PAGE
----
Paddle8 hopes to reinvigorate the standard online auction model with a more sophisticated presentation and air of exclusivity. Founded in 2011 (also with substantial financial backing), the firm has focused on works valued at $100,000 and under (the average value of lots is about $10,000), and its business model is designed to favor consignors. Its modest team of specialists set estimates and choose properties that are organized into monthly themed auctions; it also partners with nonprofits on benefit auctions that are presented on its site—proceeds from the current sale benefit The Tibetan Nuns Project.
Paddle8 recently held its first Editions sale with bidding open from 19 June to 3 July. The presentation included a video interview with Cecilia Dean, editor and co-founder of Visionaire – a limited-edition, artist-driven “concept” periodical—with supporting footage and interview with Erik Hougen, a master printer at the Lower East Side Printshop. The choice of Dean, a former model and a fixture of the art scene, says much about Paddle8’s brand and intended clientele. The success of the 85-lot sale—which included works by Warhol, Lichtenstein, Kentridge, Sherman, Walker, Condo, Baldessari, Nara, and Struth—has encouraged the house to hold bi-annual sales in this category, with another this fall. The extent of this success, however, remains obscure since Paddle8 does not reveal sales results. Thomas Galbraith, the firm’s Managing Director of Auctions, explains this unusual policy as follows: “We came to the decision to increase consignor comfort, and also out of respect to artists, many of whom feel that public auction prices can negatively impact their market and their practice.” Naturally, Galbraith declined to share the sale-through percentage but noted that “a Jasper Johns” achieved the highest result.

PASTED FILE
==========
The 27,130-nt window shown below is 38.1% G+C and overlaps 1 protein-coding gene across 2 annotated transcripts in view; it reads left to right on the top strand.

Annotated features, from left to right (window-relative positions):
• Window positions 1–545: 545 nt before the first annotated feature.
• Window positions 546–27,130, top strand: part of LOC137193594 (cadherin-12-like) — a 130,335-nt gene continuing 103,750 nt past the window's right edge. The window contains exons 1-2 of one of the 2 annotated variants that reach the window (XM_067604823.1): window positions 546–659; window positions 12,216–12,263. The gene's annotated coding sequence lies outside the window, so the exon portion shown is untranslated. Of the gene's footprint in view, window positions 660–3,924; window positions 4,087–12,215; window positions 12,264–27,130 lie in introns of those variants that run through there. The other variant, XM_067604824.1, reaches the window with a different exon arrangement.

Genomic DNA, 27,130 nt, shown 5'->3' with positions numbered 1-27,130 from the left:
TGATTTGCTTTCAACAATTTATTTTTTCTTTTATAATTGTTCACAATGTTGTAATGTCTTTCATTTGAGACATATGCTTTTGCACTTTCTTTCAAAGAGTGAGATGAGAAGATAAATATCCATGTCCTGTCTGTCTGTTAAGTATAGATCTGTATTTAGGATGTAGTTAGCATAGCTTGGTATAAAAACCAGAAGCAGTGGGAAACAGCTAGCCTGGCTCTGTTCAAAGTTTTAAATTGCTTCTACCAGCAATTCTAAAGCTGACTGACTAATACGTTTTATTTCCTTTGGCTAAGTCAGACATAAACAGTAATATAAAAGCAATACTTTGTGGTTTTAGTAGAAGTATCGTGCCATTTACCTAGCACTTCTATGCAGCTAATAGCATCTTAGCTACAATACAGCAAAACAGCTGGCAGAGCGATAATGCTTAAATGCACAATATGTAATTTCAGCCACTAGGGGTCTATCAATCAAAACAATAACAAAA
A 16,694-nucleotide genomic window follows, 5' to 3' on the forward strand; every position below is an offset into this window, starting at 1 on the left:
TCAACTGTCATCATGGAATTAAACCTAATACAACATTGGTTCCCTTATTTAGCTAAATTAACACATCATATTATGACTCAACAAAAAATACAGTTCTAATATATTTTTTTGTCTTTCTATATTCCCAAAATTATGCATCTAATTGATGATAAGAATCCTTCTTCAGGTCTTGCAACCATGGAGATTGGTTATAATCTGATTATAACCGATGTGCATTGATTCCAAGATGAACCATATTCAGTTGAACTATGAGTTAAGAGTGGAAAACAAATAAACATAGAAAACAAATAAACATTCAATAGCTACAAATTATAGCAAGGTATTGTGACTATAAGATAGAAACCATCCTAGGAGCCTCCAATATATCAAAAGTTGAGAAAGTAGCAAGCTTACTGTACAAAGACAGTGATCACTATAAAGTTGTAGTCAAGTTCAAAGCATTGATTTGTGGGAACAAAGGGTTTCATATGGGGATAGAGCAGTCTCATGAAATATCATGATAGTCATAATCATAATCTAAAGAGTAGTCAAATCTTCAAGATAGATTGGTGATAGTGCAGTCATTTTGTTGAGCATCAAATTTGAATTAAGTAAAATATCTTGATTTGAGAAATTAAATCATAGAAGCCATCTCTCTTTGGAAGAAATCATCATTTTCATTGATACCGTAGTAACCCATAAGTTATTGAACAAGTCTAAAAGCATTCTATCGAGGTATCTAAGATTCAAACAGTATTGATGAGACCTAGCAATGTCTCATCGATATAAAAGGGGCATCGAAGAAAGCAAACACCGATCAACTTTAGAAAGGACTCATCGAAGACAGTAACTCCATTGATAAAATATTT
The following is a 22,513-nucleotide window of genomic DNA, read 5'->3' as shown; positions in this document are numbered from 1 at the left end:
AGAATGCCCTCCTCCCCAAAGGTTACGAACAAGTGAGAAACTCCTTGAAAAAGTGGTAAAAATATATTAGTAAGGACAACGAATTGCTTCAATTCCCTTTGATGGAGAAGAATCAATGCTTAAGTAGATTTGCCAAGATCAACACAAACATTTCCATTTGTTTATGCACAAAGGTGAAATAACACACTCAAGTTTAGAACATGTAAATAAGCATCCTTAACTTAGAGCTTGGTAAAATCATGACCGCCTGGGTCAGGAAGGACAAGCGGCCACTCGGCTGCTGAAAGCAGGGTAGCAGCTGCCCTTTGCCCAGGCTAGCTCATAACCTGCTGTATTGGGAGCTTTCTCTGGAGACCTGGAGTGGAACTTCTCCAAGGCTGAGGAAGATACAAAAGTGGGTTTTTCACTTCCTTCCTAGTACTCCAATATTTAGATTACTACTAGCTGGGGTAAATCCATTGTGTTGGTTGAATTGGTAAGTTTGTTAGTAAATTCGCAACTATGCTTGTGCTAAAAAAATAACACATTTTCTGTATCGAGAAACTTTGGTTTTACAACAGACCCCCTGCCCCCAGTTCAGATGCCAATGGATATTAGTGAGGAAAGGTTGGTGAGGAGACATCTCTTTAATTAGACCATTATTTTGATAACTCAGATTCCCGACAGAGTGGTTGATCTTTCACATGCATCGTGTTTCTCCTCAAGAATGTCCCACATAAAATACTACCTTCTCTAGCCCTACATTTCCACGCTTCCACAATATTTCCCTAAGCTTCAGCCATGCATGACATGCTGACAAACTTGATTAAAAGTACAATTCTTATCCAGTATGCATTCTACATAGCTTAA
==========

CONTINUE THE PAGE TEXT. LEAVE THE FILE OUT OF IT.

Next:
Paddle8’s presentation is clean and contemporary with large-scale images and simple cataloguing (see first image). According to Galbraith, the majority of its consignors are established dealers and collectors who can provide professional photography, cataloguing, and condition reports for their consigned property, “though in-person condition reports are taken from time to time” by Paddle8’s staff. Condition descriptions are minimal on the site; detailed reports are furnished upon request. He notes that “Paddle8 does not take possession of property—dramatically reducing the costs and friction points for sellers” (the firm offers a limited guarantee similar to other auction houses). This allows the company to offer a highly competitive sales commission structure of 6% for sellers and 12% for buyers, in stark contrast to the punishingly regressive sales commissions levied by the major auction houses at this price point – generally 25% (sellers’ rates are variable, depending on the overall value of the consignment as well as other factors, generally around 10%).